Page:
The following diagram illustrates the workflow of tasks necessary for the initialization and simulations in the historic mode:
Historic weather series for each forest plot is obtained by interpolating daily weather station data for the 1986-2016 period, using package meteoland. Surface weather station data was obtained from the Agencia Estatal de Meteorologia (AEMET) and Servei Meteorologic de Catalunya (SMC).
In this mode, the soil water balance model is used to project forest drought stress under climate change predictions. Unlike current-day simulations, climate change simulations are conducted for IFN3 plots only. Moreover, only monthly and yearly summaries are stored. Initialization procedure is the same as for current-day simulations.
Climate scenarios were downloaded from ESFG (Earth System Grid Federation, a web site that centralizes climate data from GCM and RCM uploaded in the frame of different international consortia, including the CORDEX regionalization project. Fifth assessment report (AR5) is used and RCP 4.5 and RCP 8.5 scenarios are used. Daily climate projections for the 2006-2100 period are used as forcing. They were produced by two regional climate models (CCLM4-7-13 and RCA4), both driven by the same global climate model (CNRM-CERFACS).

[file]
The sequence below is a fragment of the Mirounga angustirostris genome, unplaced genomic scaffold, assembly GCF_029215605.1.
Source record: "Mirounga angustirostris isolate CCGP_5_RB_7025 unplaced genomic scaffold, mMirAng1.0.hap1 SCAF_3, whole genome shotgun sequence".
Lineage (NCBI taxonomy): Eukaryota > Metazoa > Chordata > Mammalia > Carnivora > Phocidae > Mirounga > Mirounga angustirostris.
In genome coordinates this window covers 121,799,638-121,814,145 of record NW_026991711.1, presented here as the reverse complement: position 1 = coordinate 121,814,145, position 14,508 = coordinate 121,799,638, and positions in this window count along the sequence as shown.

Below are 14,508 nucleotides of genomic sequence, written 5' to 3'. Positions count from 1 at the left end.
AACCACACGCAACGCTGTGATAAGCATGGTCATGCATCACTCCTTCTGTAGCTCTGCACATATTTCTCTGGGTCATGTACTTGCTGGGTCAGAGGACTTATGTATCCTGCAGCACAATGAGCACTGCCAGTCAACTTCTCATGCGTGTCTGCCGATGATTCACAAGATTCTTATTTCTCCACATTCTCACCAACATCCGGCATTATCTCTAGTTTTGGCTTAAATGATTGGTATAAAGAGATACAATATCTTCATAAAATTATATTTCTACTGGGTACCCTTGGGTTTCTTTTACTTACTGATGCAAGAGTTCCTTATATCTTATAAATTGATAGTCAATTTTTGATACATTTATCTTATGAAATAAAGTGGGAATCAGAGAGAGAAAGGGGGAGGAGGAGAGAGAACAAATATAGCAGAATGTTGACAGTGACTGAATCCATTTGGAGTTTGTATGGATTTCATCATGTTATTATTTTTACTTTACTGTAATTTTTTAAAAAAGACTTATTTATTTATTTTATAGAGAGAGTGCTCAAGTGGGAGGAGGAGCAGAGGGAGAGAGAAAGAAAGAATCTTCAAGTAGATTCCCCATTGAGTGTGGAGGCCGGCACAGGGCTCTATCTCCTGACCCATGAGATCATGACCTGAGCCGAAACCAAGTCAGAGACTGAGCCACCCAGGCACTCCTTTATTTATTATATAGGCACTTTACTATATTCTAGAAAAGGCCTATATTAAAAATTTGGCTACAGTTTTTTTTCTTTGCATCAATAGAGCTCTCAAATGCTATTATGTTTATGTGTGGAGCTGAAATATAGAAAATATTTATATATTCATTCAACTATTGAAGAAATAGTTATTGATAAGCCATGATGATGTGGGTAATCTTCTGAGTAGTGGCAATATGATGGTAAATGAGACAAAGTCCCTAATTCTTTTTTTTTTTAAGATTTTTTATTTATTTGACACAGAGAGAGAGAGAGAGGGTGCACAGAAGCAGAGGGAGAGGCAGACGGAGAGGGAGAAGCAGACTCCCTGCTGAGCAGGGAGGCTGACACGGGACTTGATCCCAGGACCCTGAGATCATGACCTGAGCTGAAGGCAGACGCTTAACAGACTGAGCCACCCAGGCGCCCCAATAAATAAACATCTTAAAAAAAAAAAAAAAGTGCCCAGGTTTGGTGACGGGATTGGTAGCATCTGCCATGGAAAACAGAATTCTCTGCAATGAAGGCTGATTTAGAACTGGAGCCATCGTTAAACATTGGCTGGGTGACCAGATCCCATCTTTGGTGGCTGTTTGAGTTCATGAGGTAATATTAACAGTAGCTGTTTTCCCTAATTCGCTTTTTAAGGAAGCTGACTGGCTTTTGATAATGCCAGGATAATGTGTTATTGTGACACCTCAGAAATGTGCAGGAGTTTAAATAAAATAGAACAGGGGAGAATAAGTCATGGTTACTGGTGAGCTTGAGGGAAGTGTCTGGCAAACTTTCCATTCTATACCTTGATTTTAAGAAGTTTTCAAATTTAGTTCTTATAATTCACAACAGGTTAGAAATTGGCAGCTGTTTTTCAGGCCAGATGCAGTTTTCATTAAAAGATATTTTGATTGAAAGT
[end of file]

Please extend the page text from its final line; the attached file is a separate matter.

Statistical downscaling is applied to daily climate data, which includes a bias correction. Bias correction is conducted using package meteoland, and requires a local historic meteorological series to use as reference for bias estimation. This is obtained by interpolating daily weather station data over IFN3 plots for the 1986-2005 period (station data from AEMET and SMC).
The following table provides an idea of current computational times of the different tasks: